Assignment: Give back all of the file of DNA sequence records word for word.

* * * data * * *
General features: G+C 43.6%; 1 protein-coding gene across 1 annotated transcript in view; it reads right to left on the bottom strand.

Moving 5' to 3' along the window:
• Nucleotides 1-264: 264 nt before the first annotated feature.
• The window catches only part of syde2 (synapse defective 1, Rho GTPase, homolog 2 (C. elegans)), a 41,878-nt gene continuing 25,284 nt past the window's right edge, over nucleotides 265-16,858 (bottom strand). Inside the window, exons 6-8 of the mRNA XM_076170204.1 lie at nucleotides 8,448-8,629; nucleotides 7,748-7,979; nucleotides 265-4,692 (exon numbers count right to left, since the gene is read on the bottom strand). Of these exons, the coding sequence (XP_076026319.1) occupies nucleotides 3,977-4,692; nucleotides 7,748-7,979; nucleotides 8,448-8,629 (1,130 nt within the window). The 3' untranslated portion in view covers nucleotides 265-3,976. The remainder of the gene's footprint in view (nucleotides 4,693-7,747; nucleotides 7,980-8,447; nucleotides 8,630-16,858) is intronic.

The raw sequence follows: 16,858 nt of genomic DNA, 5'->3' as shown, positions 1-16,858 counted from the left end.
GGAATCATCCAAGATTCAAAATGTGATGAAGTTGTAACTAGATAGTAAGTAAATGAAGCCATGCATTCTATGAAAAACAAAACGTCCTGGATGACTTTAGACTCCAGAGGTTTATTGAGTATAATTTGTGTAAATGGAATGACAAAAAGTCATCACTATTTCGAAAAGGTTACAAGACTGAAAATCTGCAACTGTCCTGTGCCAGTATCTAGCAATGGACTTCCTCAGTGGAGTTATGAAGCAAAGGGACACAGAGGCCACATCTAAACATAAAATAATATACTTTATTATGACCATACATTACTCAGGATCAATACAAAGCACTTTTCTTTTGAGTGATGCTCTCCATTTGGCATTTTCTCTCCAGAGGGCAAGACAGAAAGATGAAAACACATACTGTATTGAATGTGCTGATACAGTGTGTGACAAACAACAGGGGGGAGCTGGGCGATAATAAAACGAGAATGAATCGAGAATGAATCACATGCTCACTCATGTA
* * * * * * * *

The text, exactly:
General features: G+C 43.6%; 1 protein-coding gene across 1 annotated transcript in view; it reads right to left on the bottom strand.

Moving 5' to 3' along the window:
• Nucleotides 1-264: 264 nt before the first annotated feature.
• The window catches only part of syde2 (synapse defective 1, Rho GTPase, homolog 2 (C. elegans)), a 41,878-nt gene continuing 25,284 nt past the window's right edge, over nucleotides 265-16,858 (bottom strand). Inside the window, exons 6-8 of the mRNA XM_076170204.1 lie at nucleotides 8,448-8,629; nucleotides 7,748-7,979; nucleotides 265-4,692 (exon numbers count right to left, since the gene is read on the bottom strand). Of these exons, the coding sequence (XP_076026319.1) occupies nucleotides 3,977-4,692; nucleotides 7,748-7,979; nucleotides 8,448-8,629 (1,130 nt within the window). The 3' untranslated portion in view covers nucleotides 265-3,976. The remainder of the gene's footprint in view (nucleotides 4,693-7,747; nucleotides 7,980-8,447; nucleotides 8,630-16,858) is intronic.

The raw sequence follows: 16,858 nt of genomic DNA, 5'->3' as shown, positions 1-16,858 counted from the left end.
GGAATCATCCAAGATTCAAAATGTGATGAAGTTGTAACTAGATAGTAAGTAAATGAAGCCATGCATTCTATGAAAAACAAAACGTCCTGGATGACTTTAGACTCCAGAGGTTTATTGAGTATAATTTGTGTAAATGGAATGACAAAAAGTCATCACTATTTCGAAAAGGTTACAAGACTGAAAATCTGCAACTGTCCTGTGCCAGTATCTAGCAATGGACTTCCTCAGTGGAGTTATGAAGCAAAGGGACACAGAGGCCACATCTAAACATAAAATAATATACTTTATTATGACCATACATTACTCAGGATCAATACAAAGCACTTTTCTTTTGAGTGATGCTCTCCATTTGGCATTTTCTCTCCAGAGGGCAAGACAGAAAGATGAAAACACATACTGTATTGAATGTGCTGATACAGTGTGTGACAAACAACAGGGGGGAGCTGGGCGATAATAAAACGAGAATGAATCGAGAATGAATCACATGCTCACTCATGTA